Skip to Content

Asian Tribune is published by World Institute For Asian Studies|Powered by WIAS Vol. 12 No. 2865

“Promissory Note Given To American People Must be Honored” King’s Eloquence in Fighting for Freedom

By Philip Fernando in Los Angeles

Martin Luther King premised his freedom fight on the “promissory note” the architects of the American Republic had given the people of America. King quoted the magnificent words of the Constitution and the Declaration of Independence, that all men, yes, black men as well as white men, would be guaranteed the "unalienable rights of life, liberty, and the pursuit of happiness." He believed then that America had defaulted on this promissory note insofar as her citizens of color are concerned. In retrospect, King was way ahead of his times, still pressed on hard for change and reminded the fierce urgency of the need. His untimely death and its traumatic aftermath may have thwarted the pace of progress he sought so emotively and the urgency he asked for may have caused a sense of fear among certain sections of society. It is time to look back. The tender chord that Martin Luther King  touched that government should be based on moral character resonated and engulfed society even today.The tender chord that Martin Luther King touched that government should be based on moral character resonated and engulfed society even today.

Forty five years after his Montgomery marches we are seeing the fruition of his aspirations. Education levels that hindered the progress of the Blacks had diminished considerably, poverty levels have lessoned and above all awareness is at its peak. Barrack Obama is living testimony to what the “dream” was all about. It is not the fierce pace that we are seeking today but a more substantial achievement levels for all citizens to achieve success.

King, as none had done before him, stressed what had been embodied in the American constitution, that only self-government based on absolute truth and moral law was the sole foundation of democracy. He did it in the fifties, a time when prevalent political polarization in society was indicative of racial judgment, and thus, inherently unjust.

The tender chord that he touched that government should be based on moral character resonated and engulfed society even today. His dream that his children will some day live in a color blind society instead of a value-neutral society that rejects all standards of judgment is now getting traction many years after his death.

Equality of man and woman envisioned by the constitution was far from a reality. But the moral quality of leadership that America needs is emphasized vehemently today. Every election since King die, there has been a gradual rising in the “level of character” debate that the people are engaged in. The upward mobility levels in society also blossomed in many ways. The employment opportunities have flourished for Blacks, Asians and Hispanics. The income disparity is being tacked drastically.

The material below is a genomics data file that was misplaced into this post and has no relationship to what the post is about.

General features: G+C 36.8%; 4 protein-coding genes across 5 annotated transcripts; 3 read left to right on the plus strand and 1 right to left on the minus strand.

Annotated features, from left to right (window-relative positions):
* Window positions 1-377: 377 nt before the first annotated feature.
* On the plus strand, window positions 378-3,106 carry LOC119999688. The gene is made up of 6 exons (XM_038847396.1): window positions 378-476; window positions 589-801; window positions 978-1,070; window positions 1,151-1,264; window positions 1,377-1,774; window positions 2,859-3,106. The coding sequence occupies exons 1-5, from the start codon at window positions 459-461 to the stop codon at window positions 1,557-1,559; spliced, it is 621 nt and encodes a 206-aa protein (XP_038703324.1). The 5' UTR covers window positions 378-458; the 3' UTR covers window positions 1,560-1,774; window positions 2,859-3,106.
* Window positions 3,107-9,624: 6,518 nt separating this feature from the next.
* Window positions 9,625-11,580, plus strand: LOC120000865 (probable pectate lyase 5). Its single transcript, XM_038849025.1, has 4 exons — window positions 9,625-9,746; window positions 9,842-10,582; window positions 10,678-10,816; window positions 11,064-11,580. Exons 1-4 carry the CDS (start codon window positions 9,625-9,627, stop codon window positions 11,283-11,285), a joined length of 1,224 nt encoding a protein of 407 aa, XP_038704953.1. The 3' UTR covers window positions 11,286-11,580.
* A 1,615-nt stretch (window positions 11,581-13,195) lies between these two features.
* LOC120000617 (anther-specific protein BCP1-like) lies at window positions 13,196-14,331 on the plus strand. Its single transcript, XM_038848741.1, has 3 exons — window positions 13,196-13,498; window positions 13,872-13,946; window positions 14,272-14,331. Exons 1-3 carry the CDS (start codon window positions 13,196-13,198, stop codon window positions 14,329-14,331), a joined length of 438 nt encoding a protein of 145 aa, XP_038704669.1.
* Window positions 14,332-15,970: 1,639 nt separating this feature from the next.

The lasting testimony of Martin Luther King is the degree of change now envisioned by all political candidates to the 2008 election. Change had become the key word. It is not longer whether change is going to enrich a particular segment of society but what change will do to society in general. That debate is not racial. Brown v. Board of Education has engulfed people not only of color but all shades of color. When we recalled how it happened, there is a great degree of inspiration flowing all over.

King was the standard bearer, a driving force in the push for racial equality in the 1950's and the 1960's in Birmingham, Alabama, and they marched and protested non-violently, getting brutal reaction that went beyond water cannons and police dogs on the marchers. King’s massive march on Washington, DC, on August 28, 1963, and the speech he made is the unprecedented mobilizing effort this country has ever seen. King made the 1964 Civil Rights Act a reality. King was awarded the Nobel Peace Prize, at age 35, the youngest to get it.

King raised the nation from the dark and desolate valley of segregation to the open path of racial justice. We benefited immensely and are ever grateful to King for his great vision. We have to be reminded that to conduct our struggle on the high plane of dignity and discipline and not allow our creative protest to degenerate into physical violence.

- Asian Tribune -

Share this